Several theories have been brought up about the Crow poems in relation to Sylvia Plath.  Though Hughes said he wrote the Crow poems to work through the devastation of Plath’s death, Heather Clark in “Crow and Counter-Revision” makes the argument that the Crow poems were revisions of Plath’s poetry. While I can understand why readers would be tempted to use biographical theory in interpreting these poems,  I personally enjoyed using a New Critical approach.

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Blog Five: Reactions to The Bell Jar

I must say I was very disappointed with my fellow classmate’s reactions to Esther Greenwood’s character in our class discussion of “The Bell Jar.” My peers left me with the impression that they not only had never experienced depression themselves, but have never had a close relationship with someone who had the problem either. The sheer lack of understanding and empathy left me very disheartened. Esther was called everything from “selfish” to a “bitch.” I took these words to heart because I share many characteristics with the character.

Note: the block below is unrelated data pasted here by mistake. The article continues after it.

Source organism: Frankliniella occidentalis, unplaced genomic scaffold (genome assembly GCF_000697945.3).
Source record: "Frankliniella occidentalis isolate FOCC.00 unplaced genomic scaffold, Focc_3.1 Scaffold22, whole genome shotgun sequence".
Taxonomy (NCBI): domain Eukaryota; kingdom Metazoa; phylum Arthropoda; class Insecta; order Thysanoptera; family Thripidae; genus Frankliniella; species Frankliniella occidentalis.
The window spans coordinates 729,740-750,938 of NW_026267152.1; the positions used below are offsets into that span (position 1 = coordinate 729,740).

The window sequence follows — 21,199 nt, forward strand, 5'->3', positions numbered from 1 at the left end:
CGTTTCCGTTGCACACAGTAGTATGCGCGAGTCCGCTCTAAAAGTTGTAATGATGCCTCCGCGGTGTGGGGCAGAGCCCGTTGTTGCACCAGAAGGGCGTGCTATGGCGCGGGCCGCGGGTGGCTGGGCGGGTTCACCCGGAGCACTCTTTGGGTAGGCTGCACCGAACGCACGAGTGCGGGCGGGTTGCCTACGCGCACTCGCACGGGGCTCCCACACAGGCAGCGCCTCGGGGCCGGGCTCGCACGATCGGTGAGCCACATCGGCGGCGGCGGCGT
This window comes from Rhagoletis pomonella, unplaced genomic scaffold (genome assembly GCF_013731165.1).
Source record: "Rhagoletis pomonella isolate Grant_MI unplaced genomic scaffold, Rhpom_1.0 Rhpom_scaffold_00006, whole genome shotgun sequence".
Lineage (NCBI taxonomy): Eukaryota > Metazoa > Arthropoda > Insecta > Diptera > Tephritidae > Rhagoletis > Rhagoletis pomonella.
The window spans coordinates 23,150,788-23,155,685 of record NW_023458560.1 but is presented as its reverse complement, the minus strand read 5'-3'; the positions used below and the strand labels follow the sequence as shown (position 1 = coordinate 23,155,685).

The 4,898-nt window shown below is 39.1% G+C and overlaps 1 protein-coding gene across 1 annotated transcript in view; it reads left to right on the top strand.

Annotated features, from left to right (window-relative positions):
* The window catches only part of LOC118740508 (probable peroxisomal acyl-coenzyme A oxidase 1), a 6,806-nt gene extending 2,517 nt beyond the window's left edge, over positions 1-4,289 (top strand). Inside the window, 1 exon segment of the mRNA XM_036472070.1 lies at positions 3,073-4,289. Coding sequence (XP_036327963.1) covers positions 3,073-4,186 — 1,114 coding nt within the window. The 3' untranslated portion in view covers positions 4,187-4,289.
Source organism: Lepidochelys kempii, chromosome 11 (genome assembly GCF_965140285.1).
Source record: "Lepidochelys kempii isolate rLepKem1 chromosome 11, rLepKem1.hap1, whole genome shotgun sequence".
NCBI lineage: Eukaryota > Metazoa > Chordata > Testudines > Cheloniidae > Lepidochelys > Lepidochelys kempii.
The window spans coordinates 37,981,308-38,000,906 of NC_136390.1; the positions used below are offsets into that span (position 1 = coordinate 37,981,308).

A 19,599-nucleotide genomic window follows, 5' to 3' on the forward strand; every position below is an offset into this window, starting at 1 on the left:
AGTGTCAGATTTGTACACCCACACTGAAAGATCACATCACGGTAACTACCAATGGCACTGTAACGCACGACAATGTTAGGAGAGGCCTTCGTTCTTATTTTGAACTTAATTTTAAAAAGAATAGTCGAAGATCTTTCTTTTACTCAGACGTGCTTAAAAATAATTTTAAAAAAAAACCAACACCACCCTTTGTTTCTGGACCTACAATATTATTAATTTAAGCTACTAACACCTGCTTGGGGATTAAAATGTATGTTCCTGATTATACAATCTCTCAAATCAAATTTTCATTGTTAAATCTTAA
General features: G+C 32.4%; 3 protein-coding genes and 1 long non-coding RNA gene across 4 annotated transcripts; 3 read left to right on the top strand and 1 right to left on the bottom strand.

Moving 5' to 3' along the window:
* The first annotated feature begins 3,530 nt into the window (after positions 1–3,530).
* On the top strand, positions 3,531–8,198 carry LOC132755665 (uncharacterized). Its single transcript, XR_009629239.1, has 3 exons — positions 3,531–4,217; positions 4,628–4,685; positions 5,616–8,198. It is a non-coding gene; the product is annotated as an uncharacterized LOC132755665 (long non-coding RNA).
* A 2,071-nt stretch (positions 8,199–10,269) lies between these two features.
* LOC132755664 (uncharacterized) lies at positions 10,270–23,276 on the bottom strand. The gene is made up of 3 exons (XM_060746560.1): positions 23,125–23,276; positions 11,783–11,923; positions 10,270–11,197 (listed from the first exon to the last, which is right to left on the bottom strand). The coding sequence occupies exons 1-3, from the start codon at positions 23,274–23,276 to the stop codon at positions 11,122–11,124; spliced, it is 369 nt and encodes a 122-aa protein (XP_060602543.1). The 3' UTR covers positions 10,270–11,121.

This is a coming of age novel. Perhaps many don’t remember their transition into young adulthood, or are in denial about their thoughts during that time. Most young adults go through a period where they feel they are superior to others, though they simultaneously are unsure about themselves and their place in the universe, just like Esther. It is not a sign of a bad person to have such thoughts. I find it especially innocent because Esther doesn’t verbally attack anyone due to these feelings of hers, she just mulls them over in her head. Coming of age novels contain mostly internal dialogue, which we clearly see in “The Bell Jar.” The coming of age novel is like a diary, and as readers we are entrusted with these thoughts not so we can pick them apart and despise the characters who thought them, but so we can bridge the disconnect between people through understanding.

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Blog Four: Favorite Passage of Essay

Having to chose a favorite passage from my essay on Plath’s “The Snowman on the Moor” was not easy. A lot of my essay built into other portions of it so it was hard to take an isolated passage from it that would make sense alone. Here is what I chose: